32 Years of the Digest ... founded August 21, 1981
The Telecom Digest for June 7, 2014
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Date: Thu, 5 Jun 2014 20:26:02 -0700 (PDT) From: Neal McLain <email@example.com> To: firstname.lastname@example.org. Subject: Aereo wants a TV revolution, if the Supreme Court will let it Message-ID: <email@example.com> By Scott Helman, The Boston Globe, June 05, 2014 Can a daring entrepreneur from Newton and his team of technologists upend the way we watch TV? Only if the Supreme Court doesn't quash their idea first. This tiny antenna could revolutionize the way we watch tv. But first Chet Kanojia needs the Supreme Court to see things his way. DON'T CALL CHET KANOJIA A DISRUPTER. First, it's hackneyed. "You go around in [Silicon] Valley, every punk is running around saying, you know, 'Disrupt, disrupt, disrupt,' " he says. "It's like, 'Dude, you have no idea what you're talking about.' " Kanojia, a Newton entrepreneur who's trying to lead a TV revolution, does know what he's talking about . Which brings us to his second objection. Disruption, he says, is too often conflated with destruction, which is not his goal. He's not out to destroy TV networks or the cable industry, he insists. Just to make things better for viewers. "Something's gotta give," he says, citing continued increases in cable rates. "Otherwise you end up in a system where it's another mortgage payment." Continued: http://www.bostonglobe.com/magazine/2014/06/05/aereo-wants-revolution-supreme-court-will-let/xevtnDRJj9HzbCdVQM22XK/story.html -or- http://tinyurl.com/oo2wkyb Neal McLain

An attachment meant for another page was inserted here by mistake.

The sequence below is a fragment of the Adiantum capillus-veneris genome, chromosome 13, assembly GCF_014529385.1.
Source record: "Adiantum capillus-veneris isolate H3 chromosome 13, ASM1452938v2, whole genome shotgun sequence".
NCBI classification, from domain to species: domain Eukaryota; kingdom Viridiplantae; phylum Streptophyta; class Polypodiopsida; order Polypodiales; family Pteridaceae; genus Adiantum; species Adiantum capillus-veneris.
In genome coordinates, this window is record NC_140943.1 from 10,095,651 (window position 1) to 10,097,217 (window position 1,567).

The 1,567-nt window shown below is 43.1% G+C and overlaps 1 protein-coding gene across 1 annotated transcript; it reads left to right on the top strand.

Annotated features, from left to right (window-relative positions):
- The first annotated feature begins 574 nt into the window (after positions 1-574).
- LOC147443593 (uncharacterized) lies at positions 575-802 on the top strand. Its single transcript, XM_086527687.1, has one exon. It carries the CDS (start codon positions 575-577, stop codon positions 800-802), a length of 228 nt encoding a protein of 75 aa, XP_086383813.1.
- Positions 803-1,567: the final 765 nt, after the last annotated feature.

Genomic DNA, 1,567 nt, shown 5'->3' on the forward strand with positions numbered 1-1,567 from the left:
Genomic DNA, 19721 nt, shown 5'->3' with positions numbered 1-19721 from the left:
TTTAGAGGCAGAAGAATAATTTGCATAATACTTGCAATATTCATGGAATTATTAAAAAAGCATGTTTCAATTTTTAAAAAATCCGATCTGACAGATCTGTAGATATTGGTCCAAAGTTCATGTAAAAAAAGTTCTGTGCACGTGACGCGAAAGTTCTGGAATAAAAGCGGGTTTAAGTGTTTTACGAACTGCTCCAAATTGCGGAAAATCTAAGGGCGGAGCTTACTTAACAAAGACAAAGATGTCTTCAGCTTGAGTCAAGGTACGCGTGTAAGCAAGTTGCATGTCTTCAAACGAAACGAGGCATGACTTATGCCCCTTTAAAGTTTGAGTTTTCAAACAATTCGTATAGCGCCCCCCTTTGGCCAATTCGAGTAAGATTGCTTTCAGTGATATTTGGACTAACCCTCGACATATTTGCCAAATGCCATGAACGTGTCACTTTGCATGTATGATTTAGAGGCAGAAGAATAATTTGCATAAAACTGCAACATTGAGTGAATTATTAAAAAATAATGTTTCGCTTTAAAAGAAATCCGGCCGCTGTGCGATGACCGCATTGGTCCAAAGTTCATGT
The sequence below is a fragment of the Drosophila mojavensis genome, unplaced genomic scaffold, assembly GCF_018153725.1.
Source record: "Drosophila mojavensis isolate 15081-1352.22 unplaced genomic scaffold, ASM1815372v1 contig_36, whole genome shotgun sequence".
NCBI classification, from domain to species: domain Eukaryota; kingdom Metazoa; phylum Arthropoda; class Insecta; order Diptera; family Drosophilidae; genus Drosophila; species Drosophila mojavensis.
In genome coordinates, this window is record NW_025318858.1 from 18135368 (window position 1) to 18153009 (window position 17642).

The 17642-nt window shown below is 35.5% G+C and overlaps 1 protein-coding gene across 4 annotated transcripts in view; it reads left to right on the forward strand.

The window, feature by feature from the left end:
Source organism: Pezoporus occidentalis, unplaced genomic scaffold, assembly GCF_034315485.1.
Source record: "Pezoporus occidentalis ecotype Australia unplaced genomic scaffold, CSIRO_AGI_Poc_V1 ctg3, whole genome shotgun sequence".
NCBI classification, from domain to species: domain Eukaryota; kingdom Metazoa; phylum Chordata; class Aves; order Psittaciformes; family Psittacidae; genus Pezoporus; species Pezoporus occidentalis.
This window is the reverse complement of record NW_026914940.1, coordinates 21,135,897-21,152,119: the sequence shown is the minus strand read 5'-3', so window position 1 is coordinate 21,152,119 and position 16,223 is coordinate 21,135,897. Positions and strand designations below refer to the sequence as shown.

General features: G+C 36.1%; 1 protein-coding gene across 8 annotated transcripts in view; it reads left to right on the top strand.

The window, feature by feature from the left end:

Date: Thu, 5 Jun 2014 20:16:57 -0700 (PDT) From: Neal McLain <firstname.lastname@example.org> To: email@example.com. Subject: Reasonableness and Roaming Charges: In Search of More Definite Standards Message-ID: <firstname.lastname@example.org> Posted on CommLawBlog on June 5, 2014 by Donald Evans Sometimes even nationwide carriers need a little reasonableness. The rates that carriers charge one another for providing roaming service have never been subject to precise regulatory limits. Voice roaming has historically been treated as subject to the traditional common carrier standard, i.e., voice roaming rates must be "just and reasonable" and "not unreasonably discriminatory". And, since 2011, data roaming service - which the FCC has chosen to treat as an "information service" not subject to common carrier regulation - must be available on "commercially reasonable" terms. Neither standard lends itself to ready quantification, a fact which major carriers have taken advantage of. As it turns out, this lack of clarity has worked to the disadvantage of at least one big carrier as well as many smaller ones. But now, efforts on a couple of fronts are being made to graft some useful flesh onto the historically bony standards. A small carrier has filed a complaint alleging that Verizon's roaming rates, both voice and data, are unreasonable (commercially and otherwise) and discriminatory. And, more recently, T-Mobile USA, Inc. (T-MO) -- by no means a small fish in the telecom pond -- has asked the FCC to issue an expedited declaratory ruling about how the term "commercially reasonable" should be interpreted in the context of data roaming rate negotiations. Continued: http://www.commlawblog.com/2014/06/articles/cellular/reasonableness-and-roaming-charges-in-search-of-more-definite-standards/index.html -or- http://tinyurl.com/qcetfjv Neal McLain
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